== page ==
According to the Bully Project, that’s the number of students who are absent from school each month because they feel unsafe (http://thebullyproject.com/).
The documentary Bully, coming out March 30th, is caught up in a ratings debate that may prohibit kids from seeing the movie, even though they’re certainly old enough to experience bullying, as perpetrator, victim, bystander or upstander. The film is currently rated R by the MPAA, due to language that the bullies hurl at their targets.
How ironic that the bullies get to determine who sees the documentary.
Of course, parents can still take their kids or consent to let schools show the film, but an R-rating may provoke an automatic “no” in some households, with parents misunderstanding how the language in question is used, and to what educational end.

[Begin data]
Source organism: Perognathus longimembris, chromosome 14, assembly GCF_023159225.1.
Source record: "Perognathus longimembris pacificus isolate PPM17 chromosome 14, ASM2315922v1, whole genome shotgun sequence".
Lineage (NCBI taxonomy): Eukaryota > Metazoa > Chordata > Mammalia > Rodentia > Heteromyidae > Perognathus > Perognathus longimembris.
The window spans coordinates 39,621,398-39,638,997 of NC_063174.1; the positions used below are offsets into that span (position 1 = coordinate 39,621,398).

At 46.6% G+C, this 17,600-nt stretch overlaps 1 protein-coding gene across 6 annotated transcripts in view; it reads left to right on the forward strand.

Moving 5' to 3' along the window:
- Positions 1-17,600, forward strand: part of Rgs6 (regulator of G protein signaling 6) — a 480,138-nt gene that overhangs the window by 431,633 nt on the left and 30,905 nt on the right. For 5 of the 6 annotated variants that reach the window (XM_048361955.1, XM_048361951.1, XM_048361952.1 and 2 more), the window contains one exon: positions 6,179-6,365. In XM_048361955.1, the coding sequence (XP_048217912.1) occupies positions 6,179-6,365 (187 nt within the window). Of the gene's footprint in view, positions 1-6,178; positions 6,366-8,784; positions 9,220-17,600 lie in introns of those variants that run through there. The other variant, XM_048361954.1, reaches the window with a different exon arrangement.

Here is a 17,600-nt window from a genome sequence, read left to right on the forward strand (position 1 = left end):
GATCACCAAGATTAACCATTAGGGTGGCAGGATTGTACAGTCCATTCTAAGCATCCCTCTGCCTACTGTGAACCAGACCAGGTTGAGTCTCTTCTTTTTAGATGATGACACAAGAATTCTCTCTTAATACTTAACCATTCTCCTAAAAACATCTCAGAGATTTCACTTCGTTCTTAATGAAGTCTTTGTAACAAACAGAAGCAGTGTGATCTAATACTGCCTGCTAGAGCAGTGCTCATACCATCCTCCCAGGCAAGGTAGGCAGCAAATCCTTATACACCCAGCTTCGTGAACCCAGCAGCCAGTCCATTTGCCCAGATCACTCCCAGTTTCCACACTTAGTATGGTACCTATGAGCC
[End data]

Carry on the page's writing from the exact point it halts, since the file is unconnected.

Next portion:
Without having seen the film, I do agree that it makes sense developmentally for kids to have real conversations about social aggression, passivity and outright bullying much earlier than the end of high school.
If you’ve seen the film or just believe on principle that the rating should be PG-13, you can sign this petition: http://www.change.org/petitions/mpaa-dont-let-the-bullies-win-give-bully-a-pg-13-instead-of-an-r-rating?utm_medium=email&utm_source=action_alert, started by Katy Butler, a teen anti-bullying activist who, after being bullied herself when she was 12, went on to lobby for changes to the proposed “Matt’s Safe School Law” (see 01/04/12 post).